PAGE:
Hope is a superpower Imagine getting present to the realisation that no one cares about you.

And the belief you had that all the declarations of “I love you”, “love you lots” and “sending love” actually meant something,

Only to find out the moment you disappear from everyone’s sight, is the moment the friendships you thought you had, were not friendships at all.

Imagine the depth of insecurity that would bring up, along with the feelings of rejection, pain and loss.

Imagine the fear you’d experience realising that you’d trusted people to be honest, to actually mean the words they said, and then to lose all trust in your ability to decipher the truth from the lies.

Imagine you believed that you were safe, that people were looking out for you, but when you disappeared no one actually tried to reach out to you to make sure you were safe and well.

People find themselves in this kind of situation all the time to varying degrees.

It is one of the reasons many people try to commit suicide, with many people actually succeeding.

It isn’t limited to teenagers dealing with hormones, or inferiority complexes because of social media.

Or to the person in a relationship that has been excluded from a friendship group because of lies told by the other half of the broken relationship.

Nor is it the child who’s parent leaves the family home never contacting the child again, leaving them with deep emotional and psychological wounds for the rest of their life.

It isn’t just the team member who works at our place of work who got made redundant or got a promotion and never heard from their team mates again.

It happens in neighbourhoods, social groups and business networks the world over.

Recently on a call with a friend of mine she told me that she must do better as a friend because I always find the time for everyone.

I’m always responding to messages, checking in with friends to see how they are and making sure they know our friendship means something to me.

Maybe it is because at the age of 11 after playing with my friend in the afternoon down at the park, I called her to let her know I had her jumper, only to find out she’d been killed on the way home by a drunk driver.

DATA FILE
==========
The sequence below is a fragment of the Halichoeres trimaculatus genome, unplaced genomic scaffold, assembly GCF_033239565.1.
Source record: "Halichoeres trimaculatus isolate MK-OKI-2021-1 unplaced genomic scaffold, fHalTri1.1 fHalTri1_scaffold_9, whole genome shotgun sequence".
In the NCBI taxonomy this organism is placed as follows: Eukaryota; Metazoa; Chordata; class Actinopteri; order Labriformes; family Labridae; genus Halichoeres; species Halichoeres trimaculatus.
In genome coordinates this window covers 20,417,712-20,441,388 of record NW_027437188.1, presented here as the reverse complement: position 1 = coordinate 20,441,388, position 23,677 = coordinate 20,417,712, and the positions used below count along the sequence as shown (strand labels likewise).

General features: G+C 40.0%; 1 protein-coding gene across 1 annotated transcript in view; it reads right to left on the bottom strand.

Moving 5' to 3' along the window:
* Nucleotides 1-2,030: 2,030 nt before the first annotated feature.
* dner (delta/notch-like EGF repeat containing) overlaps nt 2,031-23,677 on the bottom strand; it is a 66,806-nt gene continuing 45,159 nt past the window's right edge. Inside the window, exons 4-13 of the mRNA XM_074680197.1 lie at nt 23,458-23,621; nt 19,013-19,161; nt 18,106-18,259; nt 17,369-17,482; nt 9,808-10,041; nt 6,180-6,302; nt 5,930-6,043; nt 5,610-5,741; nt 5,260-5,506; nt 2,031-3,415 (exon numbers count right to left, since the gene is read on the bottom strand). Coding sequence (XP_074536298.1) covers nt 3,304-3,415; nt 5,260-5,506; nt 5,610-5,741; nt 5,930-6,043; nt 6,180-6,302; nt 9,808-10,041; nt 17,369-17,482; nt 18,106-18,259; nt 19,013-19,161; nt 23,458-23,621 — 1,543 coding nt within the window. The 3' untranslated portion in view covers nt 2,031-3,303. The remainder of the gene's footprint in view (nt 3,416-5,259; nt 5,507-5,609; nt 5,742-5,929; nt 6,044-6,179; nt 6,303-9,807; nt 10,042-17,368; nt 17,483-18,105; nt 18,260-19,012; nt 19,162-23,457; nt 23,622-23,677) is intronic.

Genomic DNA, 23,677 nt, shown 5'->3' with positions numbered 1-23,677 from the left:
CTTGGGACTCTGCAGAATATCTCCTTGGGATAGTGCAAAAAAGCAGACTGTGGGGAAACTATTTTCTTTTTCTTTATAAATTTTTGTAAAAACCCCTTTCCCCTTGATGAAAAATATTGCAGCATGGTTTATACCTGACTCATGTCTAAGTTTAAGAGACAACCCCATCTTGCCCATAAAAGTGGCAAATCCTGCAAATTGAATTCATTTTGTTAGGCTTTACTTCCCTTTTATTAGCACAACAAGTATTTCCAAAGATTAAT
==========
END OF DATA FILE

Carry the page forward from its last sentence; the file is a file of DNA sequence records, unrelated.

Maybe it’s because my friend at the age of 18 has been the target of ‘some lads just messing about’ who put some medication in his drink which caused him to have an adverse reaction which killed him.

Or because a friend overdosed on drugs one night after being encouraged by others to ‘just have one more’ whilst we were at Dreamscape raving the night away.

Maybe it is none of these incidents.

It could just be that throughout my life I’ve chosen to be a good friend, to be there when a friend needs me, whatever time it is, day or night.

Maybe it’s because I know what it’s like to look through my phone, see lots of names and not have a single person I can call.

Perhaps it’s because “it’s alright for (me) because (I) don’t have (my) children to take care of so (I) can just focus on (my)self” as someone threw at me a couple of years ago.

You see the thing is, in part she is correct, I don’t have my children with me. But that doesn’t mean I’m not speaking with them or messaging them every day.

It doesn’t mean we do not have family meetings with each other to discuss important choices in our lives and my business at least once a week.

And it certainly doesn’t mean I’m not reading school reports, helping look for jobs and review CVs, sorting out a dog groomer for my fur baby girl, or having hour long calls with my parents every week.

I may be by myself, but running an internationally global business with a team of people which spans 6 countries, 8 time zones, whilst writing my own books, co-authoring others and coaching clients on their book doesn’t mean I only focus on myself.